Laurence Binyon was a poet, critic, artist, dramatist and curator. He worked in the British Museum from 1892 till his retirement in 1933 and was instrumental in promoting Asian Art in the Museum. He was introduced to Indian literature and philosophy by the poet Manmohan Ghose. They met as schoolboys at St Paul's School, in a seventh form English class when Ghose quoted Othello in class. They became fast friends, bonding over their love for poety and Classics and admiration of Matthew Arnold. Binyon followed Ghose to Oxford in 1888 (Ghose had joined in 1887) and they were involved in producing a short selection of poems under the title of Primavera in 1890, which was among others, reviewed favourably by Oscar Wilde in the Pall Mall Gazette.
In 1910, Binyon became involved with the India Society in London, designed to promote Indian Fine Art. Binyon became friends with the art-historian Ananda Coomaraswamy, who introduced him to Rajput paintings. In June 1912, Binyon met Rabindranath Tagore at William Rothenstein's house and held an admiration for Tagore that lasted until his death. Binyon had been introduced to the work of Tagore by Manmohan Ghose who had returned to India in 1894 but maintained a correspondence for some years - providing inspiration for Binyon's poem 'Asoka' or 'The Indian Prince' in 1900. When Ghose died in 1924, his daughter, Lotika, came to England to meet Binyon and show him her father's manuscripts. This inspired Binyon to write an introductory memoir for an edition of Ghose's poems that was published in 1926 under the title Songs of Love and Death.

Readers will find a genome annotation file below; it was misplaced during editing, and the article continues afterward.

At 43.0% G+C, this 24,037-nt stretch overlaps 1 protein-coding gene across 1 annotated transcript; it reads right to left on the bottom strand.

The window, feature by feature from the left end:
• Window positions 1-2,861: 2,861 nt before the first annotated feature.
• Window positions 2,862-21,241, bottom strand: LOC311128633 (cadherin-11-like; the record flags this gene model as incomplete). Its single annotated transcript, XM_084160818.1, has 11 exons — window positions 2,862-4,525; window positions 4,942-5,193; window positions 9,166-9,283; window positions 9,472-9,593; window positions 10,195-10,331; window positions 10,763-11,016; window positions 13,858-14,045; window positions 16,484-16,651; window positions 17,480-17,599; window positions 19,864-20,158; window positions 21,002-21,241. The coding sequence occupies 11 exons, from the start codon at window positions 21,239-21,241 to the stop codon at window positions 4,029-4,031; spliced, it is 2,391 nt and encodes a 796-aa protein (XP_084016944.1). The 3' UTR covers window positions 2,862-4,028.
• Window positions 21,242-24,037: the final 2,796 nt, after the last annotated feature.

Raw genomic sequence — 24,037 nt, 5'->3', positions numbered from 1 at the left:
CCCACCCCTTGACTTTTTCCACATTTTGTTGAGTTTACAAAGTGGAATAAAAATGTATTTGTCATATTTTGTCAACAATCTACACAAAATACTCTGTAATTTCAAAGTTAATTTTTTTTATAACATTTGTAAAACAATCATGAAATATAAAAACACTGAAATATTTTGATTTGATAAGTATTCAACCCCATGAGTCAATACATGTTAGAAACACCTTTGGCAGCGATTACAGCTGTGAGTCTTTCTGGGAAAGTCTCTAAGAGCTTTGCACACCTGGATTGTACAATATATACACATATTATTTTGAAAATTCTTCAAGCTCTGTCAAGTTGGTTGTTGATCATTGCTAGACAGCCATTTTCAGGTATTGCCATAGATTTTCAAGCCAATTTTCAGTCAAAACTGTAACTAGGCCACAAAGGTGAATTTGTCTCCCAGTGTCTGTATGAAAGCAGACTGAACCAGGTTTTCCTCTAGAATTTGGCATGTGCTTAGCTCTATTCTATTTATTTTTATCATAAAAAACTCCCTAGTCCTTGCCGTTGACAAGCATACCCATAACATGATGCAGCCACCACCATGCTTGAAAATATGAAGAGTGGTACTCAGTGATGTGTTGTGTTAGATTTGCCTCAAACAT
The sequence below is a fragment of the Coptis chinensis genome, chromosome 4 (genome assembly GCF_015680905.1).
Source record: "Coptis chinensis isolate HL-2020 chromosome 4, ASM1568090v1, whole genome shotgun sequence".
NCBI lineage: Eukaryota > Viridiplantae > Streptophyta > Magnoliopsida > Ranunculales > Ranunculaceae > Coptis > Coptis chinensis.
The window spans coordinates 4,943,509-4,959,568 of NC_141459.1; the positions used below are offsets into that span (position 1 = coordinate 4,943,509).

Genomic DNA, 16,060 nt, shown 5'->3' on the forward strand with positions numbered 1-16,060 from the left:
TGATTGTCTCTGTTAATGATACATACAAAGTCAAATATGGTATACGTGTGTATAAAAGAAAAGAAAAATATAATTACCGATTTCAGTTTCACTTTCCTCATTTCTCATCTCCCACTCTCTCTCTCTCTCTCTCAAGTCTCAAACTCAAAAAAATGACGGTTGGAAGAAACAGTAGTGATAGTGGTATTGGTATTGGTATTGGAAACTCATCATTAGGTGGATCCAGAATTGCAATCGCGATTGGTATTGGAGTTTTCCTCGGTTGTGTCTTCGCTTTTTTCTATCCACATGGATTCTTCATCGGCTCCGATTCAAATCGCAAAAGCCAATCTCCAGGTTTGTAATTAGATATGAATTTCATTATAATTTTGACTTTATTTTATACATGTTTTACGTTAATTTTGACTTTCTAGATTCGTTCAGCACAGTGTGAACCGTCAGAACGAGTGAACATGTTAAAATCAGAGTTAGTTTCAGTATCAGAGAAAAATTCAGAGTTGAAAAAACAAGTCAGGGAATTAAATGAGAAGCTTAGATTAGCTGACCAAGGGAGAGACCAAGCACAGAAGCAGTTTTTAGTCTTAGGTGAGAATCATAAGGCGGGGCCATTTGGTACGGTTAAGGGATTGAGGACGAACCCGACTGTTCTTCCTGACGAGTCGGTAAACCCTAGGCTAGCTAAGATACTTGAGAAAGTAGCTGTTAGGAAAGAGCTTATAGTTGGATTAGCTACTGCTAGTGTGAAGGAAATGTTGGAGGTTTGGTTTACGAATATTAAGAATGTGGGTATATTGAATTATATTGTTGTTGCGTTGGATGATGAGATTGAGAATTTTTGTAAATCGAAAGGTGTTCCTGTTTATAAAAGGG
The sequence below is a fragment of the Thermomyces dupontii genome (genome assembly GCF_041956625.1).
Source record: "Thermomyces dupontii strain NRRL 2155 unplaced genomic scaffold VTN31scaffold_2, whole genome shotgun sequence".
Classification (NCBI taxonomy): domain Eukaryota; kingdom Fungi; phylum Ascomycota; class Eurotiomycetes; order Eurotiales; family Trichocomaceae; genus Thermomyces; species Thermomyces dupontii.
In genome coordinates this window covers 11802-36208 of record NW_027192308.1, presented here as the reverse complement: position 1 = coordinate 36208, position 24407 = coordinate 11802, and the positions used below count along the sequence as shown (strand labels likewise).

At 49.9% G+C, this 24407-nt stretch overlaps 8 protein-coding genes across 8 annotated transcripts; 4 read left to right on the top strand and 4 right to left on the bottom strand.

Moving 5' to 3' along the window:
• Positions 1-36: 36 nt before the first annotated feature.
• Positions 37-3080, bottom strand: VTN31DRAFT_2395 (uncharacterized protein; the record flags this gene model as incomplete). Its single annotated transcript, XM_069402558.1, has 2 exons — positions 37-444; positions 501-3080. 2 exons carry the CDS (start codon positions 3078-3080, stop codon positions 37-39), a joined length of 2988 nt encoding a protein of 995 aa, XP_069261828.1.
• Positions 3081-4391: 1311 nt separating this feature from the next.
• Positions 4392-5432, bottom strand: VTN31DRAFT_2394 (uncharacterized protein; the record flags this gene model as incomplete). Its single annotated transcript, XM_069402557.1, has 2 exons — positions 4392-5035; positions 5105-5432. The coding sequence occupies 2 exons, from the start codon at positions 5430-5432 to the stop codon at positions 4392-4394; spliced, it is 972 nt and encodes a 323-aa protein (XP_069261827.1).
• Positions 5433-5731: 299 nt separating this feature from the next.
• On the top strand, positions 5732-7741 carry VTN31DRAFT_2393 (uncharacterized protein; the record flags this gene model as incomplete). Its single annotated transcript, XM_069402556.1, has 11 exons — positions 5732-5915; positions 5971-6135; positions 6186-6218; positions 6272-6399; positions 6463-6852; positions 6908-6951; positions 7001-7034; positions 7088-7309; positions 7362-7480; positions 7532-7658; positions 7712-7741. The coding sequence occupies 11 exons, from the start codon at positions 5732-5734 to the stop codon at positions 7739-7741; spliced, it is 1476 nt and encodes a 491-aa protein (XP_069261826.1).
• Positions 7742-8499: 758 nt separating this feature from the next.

Shortly before the Armistice, in November 1918, Binyon met Kedar Nath Das Gupta in London. Das Gupta, a friend of Tagore's, was organizer of the Union of the East and West. He had prepared a rough translation of Sakuntala, which he wished to put on the stage; Binyon agreed to rewrite Kalidasa's play for the stage, and two performances were put on in November 1919, produced by Lewis Casson and starring Sybil Thorndike. In 1920, Binyon gave the inaugural address for the Indian Students' Union and Hostel opened in Gower Street. Another connection to India was realized through Binyon's introduction to the Indian artist, Mukul Dey's My Pilgrimages to Ajanta and Bagh (London: Thornton & Butterworth, 1925). Binyon did not manage to visit India in his lifetime, despite the desires he expressed to the Oxford Majlis society in 1929. Upon his death in 1943, the Oxford Majlis passed a resolution in honour of Binyon as a 'lifelong friend' of India.